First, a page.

Young Adam (2003) is an exquisite movie. It's a faithful, and in many ways richer, version of Alexander Trocchi's novel set on the riverways and canals of 1950s Scotland. It's perfectly cast, beautifully acted, and David Byrne's original score is haunting and stands alone as one of the best soundtracks of a 21st century film. All these elements wind tight around the film's story to give you a perfectly preserved tale of angst, wanderlust, and regret.
Staying in the time of Trocchi's original novel, Young Adam opens in the mid-ish 1950s near Glasgow. Young Joe Taylor (played by Ewan McGregor) has been hired on as an extra hand by couple Les and Ella Gault (Peter Mullan and Tilda Swinton) running a barge up and down the canals and riverways of Scotland, hauling coal and other heavy industrial items.
One morning Joe spots something floating in the water—a young woman, dead of an apparent drowning. She's nude except for a thin petticoat. Joe and Les call in their find to the police, the body is hauled away, and aside from a few musings about how she met her end the two men get on with their work and put the incident out of their minds.
Daily life on the barge is grueling and draining, mostly routine with few pleasures except for a pint at a local pub and a game of darts. The same day that he discovers the body, Joe examines Les's wife Ella while she hangs up a load of wash on the clothesline. He's never considered her in any way other than the wife of the boss before, but something about the shock of the morning changes his outlook and he sees Ella for the woman she is, appealing but hardened by life on the river.
Joe starts pursuing Ella and without too much trouble they begin a clandestine affair, stealing moments for themselves when Les is down at the pub or working above them on deck. The deeper he becomes involved with Ella, the more Joe begins to reminisce about his ex-girlfriend Cathie (Emily Mortimer). He flashes back to how he met Cathie on the beach the summer before, and how he recently ran into her again in Glasgow after a long absence.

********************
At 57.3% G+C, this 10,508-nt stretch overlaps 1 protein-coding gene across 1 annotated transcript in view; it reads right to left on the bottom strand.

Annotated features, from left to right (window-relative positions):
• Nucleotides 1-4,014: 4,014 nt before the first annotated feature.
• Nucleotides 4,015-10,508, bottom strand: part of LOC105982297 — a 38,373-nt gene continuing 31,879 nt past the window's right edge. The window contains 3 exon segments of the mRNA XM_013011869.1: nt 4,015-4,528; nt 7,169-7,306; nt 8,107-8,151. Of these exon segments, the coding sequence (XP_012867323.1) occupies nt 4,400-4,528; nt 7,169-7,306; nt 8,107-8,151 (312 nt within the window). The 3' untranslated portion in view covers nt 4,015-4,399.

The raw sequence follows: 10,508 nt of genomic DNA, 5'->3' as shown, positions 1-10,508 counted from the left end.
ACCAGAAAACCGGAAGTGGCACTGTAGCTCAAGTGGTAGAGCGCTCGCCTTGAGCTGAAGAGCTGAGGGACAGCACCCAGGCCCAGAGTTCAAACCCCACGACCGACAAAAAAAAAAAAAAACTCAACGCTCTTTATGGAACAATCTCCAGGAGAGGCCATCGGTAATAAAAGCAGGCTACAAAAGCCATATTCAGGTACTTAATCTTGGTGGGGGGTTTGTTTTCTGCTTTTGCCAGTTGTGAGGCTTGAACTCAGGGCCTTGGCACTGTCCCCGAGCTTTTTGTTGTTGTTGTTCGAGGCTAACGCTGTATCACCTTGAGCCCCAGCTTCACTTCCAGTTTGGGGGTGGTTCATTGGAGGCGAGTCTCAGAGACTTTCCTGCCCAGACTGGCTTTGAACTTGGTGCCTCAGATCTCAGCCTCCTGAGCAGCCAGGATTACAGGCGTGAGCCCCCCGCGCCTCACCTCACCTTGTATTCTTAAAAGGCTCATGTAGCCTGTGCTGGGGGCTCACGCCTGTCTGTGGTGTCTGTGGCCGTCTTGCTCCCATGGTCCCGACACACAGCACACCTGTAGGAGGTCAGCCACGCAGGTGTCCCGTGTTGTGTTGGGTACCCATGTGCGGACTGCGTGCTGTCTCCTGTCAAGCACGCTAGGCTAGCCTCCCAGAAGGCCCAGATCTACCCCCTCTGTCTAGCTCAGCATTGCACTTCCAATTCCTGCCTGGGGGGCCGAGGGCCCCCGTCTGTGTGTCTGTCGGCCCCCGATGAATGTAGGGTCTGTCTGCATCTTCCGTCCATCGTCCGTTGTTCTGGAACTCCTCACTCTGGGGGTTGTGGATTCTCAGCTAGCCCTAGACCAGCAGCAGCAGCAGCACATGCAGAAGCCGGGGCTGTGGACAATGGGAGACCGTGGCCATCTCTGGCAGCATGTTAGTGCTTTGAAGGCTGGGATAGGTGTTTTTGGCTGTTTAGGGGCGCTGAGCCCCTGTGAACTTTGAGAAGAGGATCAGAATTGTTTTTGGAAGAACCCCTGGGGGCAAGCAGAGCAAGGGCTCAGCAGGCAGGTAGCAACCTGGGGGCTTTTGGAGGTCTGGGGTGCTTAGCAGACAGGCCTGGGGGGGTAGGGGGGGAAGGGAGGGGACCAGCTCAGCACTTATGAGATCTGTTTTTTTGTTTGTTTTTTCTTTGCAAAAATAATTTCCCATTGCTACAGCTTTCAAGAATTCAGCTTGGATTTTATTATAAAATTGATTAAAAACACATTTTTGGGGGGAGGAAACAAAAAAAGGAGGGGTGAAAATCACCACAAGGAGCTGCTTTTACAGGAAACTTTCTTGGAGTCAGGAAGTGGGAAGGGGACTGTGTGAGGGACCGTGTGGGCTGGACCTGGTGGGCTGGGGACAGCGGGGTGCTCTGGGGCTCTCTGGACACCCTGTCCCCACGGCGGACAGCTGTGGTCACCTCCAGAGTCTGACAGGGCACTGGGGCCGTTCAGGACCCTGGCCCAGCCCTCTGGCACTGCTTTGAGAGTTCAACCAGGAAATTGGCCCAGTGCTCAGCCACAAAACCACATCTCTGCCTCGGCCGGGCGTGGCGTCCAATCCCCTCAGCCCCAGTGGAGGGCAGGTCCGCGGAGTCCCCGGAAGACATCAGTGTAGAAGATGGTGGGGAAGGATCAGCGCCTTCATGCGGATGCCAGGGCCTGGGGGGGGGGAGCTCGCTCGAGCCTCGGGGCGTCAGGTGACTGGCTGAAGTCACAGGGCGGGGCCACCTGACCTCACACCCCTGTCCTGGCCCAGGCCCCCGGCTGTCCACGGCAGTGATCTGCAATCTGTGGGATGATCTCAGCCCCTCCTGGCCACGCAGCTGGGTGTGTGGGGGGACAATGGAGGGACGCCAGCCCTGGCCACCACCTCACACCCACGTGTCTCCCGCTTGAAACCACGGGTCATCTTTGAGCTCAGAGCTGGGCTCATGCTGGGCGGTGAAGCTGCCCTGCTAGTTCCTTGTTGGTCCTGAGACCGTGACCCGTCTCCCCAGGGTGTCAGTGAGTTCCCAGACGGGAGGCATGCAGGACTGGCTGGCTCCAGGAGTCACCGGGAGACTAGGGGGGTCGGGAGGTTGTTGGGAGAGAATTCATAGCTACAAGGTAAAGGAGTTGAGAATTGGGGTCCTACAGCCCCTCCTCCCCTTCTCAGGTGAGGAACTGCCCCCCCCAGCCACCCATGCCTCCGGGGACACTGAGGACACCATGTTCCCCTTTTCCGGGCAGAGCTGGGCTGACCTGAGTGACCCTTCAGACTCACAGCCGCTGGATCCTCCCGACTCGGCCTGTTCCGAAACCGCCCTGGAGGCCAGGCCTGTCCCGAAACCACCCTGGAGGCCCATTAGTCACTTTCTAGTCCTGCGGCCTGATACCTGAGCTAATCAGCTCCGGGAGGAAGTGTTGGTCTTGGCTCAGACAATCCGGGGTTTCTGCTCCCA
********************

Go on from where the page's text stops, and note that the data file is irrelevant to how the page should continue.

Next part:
There are quite a few graphic scenes in the film—sex is not treated as a beautiful act between two lovers but a physical need that's common and coarse. Tilda Swinton's Ella is a tender lover one minute, and a matronly shrew the next. It's her mercurial nature that makes Joe intrigued, humbled, and often annoyed. After their first encounter in the fields Joe asks her, "Are you sorry?" and Ella snaps back, "Lot of good that would do me!"
Joe follows the story of the dead woman from the river in the evening papers. Her death has been ruled a homicide, and as the case creeps towards an inevitable arrest and trial the tension of Joe's secret relationship with Ella twist him (and us) into knots, and we learn that Joe may have more than a passing connection with the woman he pulled out of the water.
Director David Mackenzie (most recently known for his neo-Western thriller Hell and High Water) makes a few improvements upon Trocchi's original novel—his script gives Joe a wry sense of humor and downplays his arrogance. Ella and Les, in the hands of MacKenzie's script and the masterful acting of Tilda Swinton and Peter Mullan, have a warmth and sympathy to their characters that their two-dimensional counterparts lack in the original text.
The pastoral scenery of the back roads and riverways of small town Scotland is married perfectly with David Byrne's score (titled Lead Us Not Into Temptation: Music from the film Young Adam). Byrne's arrangement of cellos, violins and violas with piano and percussion weave through the scenes like a stream of its own. Songs like "Seaside Smokes" evoke the '50s small-combo jazz vibe of the era and the closing track "Great Western Road" features Byrne's vocals which wail and mourn like an ancestral tune caught and carried through the wind along the moors.
Author Trocchi, a rising literary star of the 1950s that relinquished his role as Scottish brother to the Beat Generation in favor of a lifelong heroin addiction, gave Joe a malignant passivity that led nearly every commentator of the novel to draw similarities to Camus' The Stranger. Some of that remains in McGregor's portrayal of Joe in the film—he allows the situation on the barge to run its course and leaves Ella to decide what will become of him and Les. As the trial of the accused murderer of the dead woman looms and Ella becomes increasingly possessive of Joe's time and future, McGregor's Joe retreats further into himself and allows the tides to carry him from one pub to another and one woman to another. At the end of film we know Joe is condemned to live in a permanent present—unable to face his past and unwilling to define his future.
Young Adam is available on DVD